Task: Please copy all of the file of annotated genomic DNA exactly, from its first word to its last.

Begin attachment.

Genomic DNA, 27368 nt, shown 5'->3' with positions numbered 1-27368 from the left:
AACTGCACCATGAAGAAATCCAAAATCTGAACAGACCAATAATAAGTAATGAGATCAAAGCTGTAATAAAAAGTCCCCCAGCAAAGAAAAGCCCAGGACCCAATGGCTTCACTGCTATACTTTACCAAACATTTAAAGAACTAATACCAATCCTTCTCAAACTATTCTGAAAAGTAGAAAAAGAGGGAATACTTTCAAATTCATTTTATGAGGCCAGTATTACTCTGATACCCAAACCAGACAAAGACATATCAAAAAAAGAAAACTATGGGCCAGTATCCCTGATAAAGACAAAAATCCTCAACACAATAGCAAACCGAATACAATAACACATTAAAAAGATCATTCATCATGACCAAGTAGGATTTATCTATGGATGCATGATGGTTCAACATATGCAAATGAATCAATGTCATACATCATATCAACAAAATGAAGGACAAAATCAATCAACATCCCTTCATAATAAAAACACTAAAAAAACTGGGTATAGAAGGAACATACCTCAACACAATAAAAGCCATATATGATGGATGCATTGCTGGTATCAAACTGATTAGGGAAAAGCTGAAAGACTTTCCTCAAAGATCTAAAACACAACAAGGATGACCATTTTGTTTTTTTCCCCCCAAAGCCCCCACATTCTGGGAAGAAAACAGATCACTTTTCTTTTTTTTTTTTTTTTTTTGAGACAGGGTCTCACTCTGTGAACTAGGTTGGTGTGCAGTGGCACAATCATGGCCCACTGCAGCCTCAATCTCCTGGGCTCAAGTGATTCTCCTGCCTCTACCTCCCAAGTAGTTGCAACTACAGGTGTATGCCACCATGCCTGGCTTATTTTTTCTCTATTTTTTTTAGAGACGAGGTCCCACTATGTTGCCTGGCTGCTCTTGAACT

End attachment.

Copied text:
Genomic DNA, 27368 nt, shown 5'->3' with positions numbered 1-27368 from the left:
AACTGCACCATGAAGAAATCCAAAATCTGAACAGACCAATAATAAGTAATGAGATCAAAGCTGTAATAAAAAGTCCCCCAGCAAAGAAAAGCCCAGGACCCAATGGCTTCACTGCTATACTTTACCAAACATTTAAAGAACTAATACCAATCCTTCTCAAACTATTCTGAAAAGTAGAAAAAGAGGGAATACTTTCAAATTCATTTTATGAGGCCAGTATTACTCTGATACCCAAACCAGACAAAGACATATCAAAAAAAGAAAACTATGGGCCAGTATCCCTGATAAAGACAAAAATCCTCAACACAATAGCAAACCGAATACAATAACACATTAAAAAGATCATTCATCATGACCAAGTAGGATTTATCTATGGATGCATGATGGTTCAACATATGCAAATGAATCAATGTCATACATCATATCAACAAAATGAAGGACAAAATCAATCAACATCCCTTCATAATAAAAACACTAAAAAAACTGGGTATAGAAGGAACATACCTCAACACAATAAAAGCCATATATGATGGATGCATTGCTGGTATCAAACTGATTAGGGAAAAGCTGAAAGACTTTCCTCAAAGATCTAAAACACAACAAGGATGACCATTTTGTTTTTTTCCCCCCAAAGCCCCCACATTCTGGGAAGAAAACAGATCACTTTTCTTTTTTTTTTTTTTTTTTTGAGACAGGGTCTCACTCTGTGAACTAGGTTGGTGTGCAGTGGCACAATCATGGCCCACTGCAGCCTCAATCTCCTGGGCTCAAGTGATTCTCCTGCCTCTACCTCCCAAGTAGTTGCAACTACAGGTGTATGCCACCATGCCTGGCTTATTTTTTCTCTATTTTTTTTAGAGACGAGGTCCCACTATGTTGCCTGGCTGCTCTTGAACT